1 Kings 18:17, “And it came to pass, when Ahab saw Elijah, that Ahab said unto him, Art thou he that troubleth Israel?”
The days that led up to Elijah appearing on the scene of Israel’s history were very dark and full of ungodliness. The first king in the northern tribe’s history was Jeroboam. He was a man who did evil in the sight of the Lord. The next king after Jeroboam was Nadab (1 Kings 15:25). The Bible teaches us that he did evil and was conspired against by a man named Baasha, who “smote him at Gibbethon” (1 Kings 15:27). Baasha did evil in the sight of the Lord and died. After Baasha’s death, his son Elah reigned. Elah, by what we read about him, was a drunk (1 Kings 16:9) and was killed by Zimri, a captain of half his chariots, during a time of his drinking. After the death of Elah, Israel made a man named Omri king (1 Kings 16:16). During Omri’s reign there was a civil war in Israel, as part of Israel desired Tibni to be king. But the people who followed Omri prevailed. The Bible teaches us that Omri “wrought evil in the eyes of the LORD, and did worse than all that were before him.” When Omri died, his son Ahab began to reign as king over Israel. Ahab took a wife,a woman named Jezebel the daughter of Ethbaal king of the Zidonians and he “did more to provoke the LORD God of Israel to anger than all the kings of Israel that were before him.”
It was in the incredible spiritual decline and ungodliness that Elijah, being sent of God, appeared on the scene. Elijah feared God, and made a stand for what was right. He declared unto Israel “there shall not be dew nor rain these years, but according to my word.” During those years of no rain, I am guessing there was some soul searching done by many people. Living in a major drought is difficult, but no rain for three years and six months must have been an incredible experience (James 5:17). Elijah himself was a man who grew in his faith and trust in the Lord during that time, but when God’s time to send Elijah to speak to Ahab and Israel the Lord said, “Go, shew thyself unto Ahab; and I will send rain upon the earth” (1 Kings 18:1).
When Ahab saw Elijah, he spoke the words of our study verse. Sometimes when reading scripture, I try to put myself in the scene and use my own words to illustrate or explain what I believe happened. Somehow I feel Ahab’s words were similar to, “It’s you, you old sorry dog. You are the one that’s causing all this trouble. We were all in peace and doing fine till you showed up and caused all these problems.” 1 Kings 18:18, “And he answered, I have not troubled Israel; but thou, and thy father’s house, in that ye have forsaken the commandments of the LORD, and thou hast followed Baalim.” In my words, Elijah’s response to Ahab was something like this, “It ain’t me, but you that’s caused the problems. I’m just here to expose your deeds.”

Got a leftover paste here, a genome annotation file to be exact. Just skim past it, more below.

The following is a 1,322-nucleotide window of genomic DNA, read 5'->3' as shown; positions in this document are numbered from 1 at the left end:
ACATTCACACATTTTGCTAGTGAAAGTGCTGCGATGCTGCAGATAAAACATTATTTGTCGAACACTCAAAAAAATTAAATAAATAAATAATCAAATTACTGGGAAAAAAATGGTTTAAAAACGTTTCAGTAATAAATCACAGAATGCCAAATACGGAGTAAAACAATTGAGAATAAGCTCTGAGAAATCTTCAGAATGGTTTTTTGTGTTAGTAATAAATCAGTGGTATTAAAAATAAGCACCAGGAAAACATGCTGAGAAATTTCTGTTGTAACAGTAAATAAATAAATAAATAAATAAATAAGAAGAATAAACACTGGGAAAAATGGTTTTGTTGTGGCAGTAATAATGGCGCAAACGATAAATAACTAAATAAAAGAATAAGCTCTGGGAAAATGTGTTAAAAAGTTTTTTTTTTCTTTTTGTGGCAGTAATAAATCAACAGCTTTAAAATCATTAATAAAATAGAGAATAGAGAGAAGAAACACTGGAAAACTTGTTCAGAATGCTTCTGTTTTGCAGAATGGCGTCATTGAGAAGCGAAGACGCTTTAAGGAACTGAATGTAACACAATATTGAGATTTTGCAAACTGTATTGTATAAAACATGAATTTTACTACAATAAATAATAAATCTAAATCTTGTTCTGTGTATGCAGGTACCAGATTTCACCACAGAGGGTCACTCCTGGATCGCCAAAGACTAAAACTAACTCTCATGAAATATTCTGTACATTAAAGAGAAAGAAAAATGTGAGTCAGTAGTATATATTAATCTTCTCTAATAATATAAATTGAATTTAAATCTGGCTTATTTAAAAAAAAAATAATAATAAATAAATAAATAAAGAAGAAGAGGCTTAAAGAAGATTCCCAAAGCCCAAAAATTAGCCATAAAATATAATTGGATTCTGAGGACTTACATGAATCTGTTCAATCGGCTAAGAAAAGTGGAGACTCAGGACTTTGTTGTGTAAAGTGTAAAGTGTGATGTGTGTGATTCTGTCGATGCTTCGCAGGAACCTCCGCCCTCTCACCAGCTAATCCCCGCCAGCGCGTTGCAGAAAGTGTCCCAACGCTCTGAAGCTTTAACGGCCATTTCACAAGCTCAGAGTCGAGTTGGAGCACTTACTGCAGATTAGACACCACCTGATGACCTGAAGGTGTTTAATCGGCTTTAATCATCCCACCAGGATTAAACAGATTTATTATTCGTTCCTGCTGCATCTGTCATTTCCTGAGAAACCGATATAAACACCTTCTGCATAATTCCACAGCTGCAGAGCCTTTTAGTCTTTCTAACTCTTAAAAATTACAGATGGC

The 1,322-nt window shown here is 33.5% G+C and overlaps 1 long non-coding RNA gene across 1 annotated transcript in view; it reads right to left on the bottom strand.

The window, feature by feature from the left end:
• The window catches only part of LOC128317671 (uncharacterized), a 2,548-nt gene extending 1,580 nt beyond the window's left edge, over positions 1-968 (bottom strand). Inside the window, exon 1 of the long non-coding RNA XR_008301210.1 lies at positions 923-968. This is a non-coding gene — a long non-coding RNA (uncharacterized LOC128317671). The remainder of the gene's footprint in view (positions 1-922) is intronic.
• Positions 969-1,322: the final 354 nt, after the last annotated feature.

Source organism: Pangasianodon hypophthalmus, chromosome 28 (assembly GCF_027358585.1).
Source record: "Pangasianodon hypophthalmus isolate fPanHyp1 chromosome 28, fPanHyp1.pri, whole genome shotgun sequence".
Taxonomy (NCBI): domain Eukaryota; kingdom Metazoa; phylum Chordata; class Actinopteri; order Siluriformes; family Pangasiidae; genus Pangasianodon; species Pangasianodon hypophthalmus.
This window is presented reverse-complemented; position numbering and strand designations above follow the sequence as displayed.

So there they are, two men blaming one another for the friction and problems in Israel. The people, who Elijah says is “halt ye between two opinions” were in need of deciding what was right. But who is at fault? How can we know? The test is the Word of God. What does God’s Word say? I’m sure Ahab could have cited that there were men before me who did the same things I do; or there are intelligent men standing here that I can call to witness who agree with me. But what he was doing was not in accordance with God’s Word.
The lesson? Anytime we have a difficult decision to make. Anytime we want to know what’s right or what’s wrong, we should not use history books or even rely on the words of men, but wholly lean and stand on God’s Holy Word. If we don’t have a ‘thus saith the Lord’, let’s look for the path His Word commands us to walk in. A few years ago there was a sister at Union Grove who told me a story about some issues which had arisen in the Church many years ago. After some discussion, Elder C. M. Mills said, “Let’s see what saith the law.” What was he saying? He was saying that we should search and find what God’s Word teaches us to do.
In closing, I would like to remind the reader of Paul’s words to the Church at Corinth. 2 Corinthians 13:5, “Examine yourselves, whether ye be in the faith; prove your own selves.” How? By the standard, God’s inspired and preserved word. Amen!